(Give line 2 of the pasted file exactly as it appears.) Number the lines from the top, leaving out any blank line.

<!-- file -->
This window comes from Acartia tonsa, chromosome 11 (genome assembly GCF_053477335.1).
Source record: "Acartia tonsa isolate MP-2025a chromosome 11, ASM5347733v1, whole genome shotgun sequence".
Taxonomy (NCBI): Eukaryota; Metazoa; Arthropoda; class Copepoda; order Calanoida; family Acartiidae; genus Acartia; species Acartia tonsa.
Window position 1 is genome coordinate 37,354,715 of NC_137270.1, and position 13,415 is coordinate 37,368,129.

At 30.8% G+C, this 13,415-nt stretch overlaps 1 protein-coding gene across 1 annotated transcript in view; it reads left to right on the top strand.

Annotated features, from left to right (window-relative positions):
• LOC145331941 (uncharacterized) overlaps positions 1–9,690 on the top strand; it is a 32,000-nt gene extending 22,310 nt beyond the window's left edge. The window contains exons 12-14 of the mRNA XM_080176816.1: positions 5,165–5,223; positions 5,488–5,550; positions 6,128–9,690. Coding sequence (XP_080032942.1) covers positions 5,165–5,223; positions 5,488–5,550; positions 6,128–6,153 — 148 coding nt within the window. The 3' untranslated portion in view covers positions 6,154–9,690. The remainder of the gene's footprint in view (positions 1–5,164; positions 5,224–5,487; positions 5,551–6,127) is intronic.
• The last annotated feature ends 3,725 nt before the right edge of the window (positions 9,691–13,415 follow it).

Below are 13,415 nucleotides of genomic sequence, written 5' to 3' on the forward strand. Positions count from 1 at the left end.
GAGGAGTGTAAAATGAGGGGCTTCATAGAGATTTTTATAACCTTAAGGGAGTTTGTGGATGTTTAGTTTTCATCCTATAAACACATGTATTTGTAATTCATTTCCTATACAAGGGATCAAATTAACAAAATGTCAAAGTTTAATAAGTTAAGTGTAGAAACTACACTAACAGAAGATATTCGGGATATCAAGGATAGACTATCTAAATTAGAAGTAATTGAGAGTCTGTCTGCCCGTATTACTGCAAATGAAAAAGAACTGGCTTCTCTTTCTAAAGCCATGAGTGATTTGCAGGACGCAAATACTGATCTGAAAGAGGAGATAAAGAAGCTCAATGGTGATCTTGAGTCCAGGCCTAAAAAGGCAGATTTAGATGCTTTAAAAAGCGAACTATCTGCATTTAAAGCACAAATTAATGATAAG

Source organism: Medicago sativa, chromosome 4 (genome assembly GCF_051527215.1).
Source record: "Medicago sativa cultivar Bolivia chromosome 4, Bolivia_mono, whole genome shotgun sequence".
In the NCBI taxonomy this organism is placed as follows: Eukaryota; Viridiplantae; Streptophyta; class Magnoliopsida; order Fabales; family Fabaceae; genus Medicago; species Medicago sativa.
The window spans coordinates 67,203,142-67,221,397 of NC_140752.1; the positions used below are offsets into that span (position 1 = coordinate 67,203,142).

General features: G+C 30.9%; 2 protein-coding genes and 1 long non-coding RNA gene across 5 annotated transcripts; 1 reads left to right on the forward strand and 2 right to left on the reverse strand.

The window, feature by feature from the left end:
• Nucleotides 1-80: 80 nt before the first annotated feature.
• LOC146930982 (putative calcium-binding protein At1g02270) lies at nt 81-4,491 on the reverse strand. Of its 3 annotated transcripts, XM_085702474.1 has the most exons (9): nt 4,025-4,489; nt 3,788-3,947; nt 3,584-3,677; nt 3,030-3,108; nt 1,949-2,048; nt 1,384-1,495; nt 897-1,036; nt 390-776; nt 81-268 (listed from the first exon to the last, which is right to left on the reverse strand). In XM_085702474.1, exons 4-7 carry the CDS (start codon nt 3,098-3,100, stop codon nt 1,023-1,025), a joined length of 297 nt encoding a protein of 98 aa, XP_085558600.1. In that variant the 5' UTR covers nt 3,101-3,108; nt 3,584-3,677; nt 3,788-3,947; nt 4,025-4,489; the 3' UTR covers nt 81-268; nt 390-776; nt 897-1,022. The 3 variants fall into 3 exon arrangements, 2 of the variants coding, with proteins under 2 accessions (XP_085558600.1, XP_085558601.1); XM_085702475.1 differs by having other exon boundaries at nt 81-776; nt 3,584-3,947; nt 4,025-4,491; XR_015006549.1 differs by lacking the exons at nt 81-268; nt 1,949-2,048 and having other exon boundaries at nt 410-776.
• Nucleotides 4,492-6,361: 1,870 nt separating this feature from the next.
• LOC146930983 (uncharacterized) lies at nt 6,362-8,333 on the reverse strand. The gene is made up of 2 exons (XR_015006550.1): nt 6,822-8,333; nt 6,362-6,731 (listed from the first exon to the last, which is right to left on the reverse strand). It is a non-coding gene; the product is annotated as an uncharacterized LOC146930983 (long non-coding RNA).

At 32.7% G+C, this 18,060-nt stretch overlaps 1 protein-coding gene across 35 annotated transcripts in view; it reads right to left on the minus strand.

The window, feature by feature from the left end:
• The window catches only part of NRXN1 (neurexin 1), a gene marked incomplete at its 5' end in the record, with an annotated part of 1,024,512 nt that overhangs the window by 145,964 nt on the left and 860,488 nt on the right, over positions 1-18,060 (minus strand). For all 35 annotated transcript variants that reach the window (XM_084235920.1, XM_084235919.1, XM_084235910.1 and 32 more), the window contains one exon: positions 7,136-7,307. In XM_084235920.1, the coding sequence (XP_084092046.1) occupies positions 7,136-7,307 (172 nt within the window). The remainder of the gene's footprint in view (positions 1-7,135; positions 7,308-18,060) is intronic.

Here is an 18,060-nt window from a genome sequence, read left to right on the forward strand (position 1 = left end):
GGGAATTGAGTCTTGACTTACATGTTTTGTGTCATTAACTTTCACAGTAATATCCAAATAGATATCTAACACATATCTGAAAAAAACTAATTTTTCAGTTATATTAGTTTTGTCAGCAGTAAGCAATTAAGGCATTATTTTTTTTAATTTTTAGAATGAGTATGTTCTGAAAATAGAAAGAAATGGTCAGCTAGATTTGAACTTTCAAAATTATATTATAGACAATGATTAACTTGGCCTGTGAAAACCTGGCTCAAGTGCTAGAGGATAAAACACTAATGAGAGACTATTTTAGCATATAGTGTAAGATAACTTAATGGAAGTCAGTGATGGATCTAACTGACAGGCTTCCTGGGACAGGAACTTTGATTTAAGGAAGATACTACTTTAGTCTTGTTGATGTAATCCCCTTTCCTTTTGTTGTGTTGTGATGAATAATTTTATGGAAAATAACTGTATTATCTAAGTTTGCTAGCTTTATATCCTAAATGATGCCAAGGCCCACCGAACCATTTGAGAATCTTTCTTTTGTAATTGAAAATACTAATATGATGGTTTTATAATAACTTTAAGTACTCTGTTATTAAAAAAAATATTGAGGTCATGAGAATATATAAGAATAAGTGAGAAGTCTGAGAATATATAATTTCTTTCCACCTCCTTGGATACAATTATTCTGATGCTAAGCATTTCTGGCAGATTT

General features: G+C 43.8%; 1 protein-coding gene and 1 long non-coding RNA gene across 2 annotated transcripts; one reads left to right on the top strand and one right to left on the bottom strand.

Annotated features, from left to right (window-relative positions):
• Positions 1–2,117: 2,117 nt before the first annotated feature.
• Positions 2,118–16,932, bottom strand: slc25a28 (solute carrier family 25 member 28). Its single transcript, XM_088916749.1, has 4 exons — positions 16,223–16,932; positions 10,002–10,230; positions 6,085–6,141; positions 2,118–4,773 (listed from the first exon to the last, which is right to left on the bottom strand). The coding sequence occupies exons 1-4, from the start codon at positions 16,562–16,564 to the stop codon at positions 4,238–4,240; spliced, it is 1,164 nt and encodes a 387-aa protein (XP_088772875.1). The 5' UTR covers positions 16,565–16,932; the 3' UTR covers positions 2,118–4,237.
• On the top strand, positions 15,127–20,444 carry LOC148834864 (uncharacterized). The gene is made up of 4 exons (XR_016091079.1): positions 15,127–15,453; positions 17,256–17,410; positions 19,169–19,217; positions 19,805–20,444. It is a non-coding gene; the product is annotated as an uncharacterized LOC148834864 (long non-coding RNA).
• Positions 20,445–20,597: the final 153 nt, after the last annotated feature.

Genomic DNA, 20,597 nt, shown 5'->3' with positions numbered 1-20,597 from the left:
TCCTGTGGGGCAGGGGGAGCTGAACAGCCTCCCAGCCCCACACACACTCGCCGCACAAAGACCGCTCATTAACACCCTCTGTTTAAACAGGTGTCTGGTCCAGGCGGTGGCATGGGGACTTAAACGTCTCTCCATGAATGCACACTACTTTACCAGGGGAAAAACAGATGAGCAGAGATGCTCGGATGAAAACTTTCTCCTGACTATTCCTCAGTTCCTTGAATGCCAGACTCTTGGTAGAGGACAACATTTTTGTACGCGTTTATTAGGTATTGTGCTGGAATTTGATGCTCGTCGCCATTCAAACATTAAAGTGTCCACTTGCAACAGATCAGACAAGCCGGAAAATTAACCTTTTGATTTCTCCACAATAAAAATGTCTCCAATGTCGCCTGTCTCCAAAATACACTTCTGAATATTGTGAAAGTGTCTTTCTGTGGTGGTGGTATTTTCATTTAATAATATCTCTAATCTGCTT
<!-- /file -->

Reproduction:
Source record: "Acartia tonsa isolate MP-2025a chromosome 11, ASM5347733v1, whole genome shotgun sequence".